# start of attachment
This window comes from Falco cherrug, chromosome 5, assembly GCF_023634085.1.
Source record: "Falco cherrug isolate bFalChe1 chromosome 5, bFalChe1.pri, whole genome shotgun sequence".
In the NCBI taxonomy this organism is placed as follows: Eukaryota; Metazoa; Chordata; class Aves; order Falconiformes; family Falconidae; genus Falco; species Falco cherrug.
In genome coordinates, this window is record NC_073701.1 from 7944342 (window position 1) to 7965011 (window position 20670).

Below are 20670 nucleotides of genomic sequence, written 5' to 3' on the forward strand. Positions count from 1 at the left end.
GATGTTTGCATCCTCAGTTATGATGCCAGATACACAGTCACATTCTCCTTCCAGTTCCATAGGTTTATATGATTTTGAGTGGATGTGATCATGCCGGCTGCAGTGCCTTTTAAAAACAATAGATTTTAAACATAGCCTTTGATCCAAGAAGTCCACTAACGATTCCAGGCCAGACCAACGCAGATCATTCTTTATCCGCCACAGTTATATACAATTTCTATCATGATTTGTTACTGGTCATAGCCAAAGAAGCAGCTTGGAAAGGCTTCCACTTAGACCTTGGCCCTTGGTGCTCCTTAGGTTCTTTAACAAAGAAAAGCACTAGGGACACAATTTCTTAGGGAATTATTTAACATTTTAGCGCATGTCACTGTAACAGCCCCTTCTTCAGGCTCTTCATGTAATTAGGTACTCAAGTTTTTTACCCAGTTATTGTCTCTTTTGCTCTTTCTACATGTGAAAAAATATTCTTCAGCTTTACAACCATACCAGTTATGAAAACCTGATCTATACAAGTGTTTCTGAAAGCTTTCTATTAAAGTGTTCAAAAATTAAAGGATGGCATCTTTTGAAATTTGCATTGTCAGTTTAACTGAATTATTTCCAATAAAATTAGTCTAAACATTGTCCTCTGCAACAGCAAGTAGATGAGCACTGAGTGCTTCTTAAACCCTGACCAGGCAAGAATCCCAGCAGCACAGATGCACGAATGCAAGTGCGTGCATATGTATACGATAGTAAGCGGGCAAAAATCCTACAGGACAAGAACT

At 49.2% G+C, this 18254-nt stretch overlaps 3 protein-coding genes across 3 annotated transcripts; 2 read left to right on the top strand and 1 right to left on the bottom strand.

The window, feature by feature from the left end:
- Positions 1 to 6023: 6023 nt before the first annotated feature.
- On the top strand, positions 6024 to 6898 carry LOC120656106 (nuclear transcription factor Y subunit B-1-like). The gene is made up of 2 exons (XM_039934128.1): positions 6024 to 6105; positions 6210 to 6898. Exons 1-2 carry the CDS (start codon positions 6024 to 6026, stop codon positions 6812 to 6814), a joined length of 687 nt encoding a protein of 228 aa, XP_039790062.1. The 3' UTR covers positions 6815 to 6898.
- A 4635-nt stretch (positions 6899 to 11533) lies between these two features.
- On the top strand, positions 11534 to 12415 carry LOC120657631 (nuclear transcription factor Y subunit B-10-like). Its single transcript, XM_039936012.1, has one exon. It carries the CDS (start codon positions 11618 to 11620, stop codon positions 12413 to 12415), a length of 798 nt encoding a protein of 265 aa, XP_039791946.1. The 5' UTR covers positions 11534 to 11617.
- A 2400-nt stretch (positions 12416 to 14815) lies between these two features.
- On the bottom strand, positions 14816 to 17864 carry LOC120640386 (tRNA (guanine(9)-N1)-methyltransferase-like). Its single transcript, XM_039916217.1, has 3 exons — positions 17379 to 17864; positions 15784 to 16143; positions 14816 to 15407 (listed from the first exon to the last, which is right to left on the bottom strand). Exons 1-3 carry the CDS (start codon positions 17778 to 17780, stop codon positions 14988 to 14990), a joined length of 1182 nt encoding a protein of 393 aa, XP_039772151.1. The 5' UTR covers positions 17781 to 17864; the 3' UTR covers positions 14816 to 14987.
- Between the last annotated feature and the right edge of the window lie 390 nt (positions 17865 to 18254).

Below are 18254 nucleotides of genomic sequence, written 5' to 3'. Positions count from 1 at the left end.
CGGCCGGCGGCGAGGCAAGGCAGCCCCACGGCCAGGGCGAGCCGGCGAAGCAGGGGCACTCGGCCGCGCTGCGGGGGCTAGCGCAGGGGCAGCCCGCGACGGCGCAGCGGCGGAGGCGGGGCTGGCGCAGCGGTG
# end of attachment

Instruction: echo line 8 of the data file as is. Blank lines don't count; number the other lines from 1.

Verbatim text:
The window, feature by feature from the left end: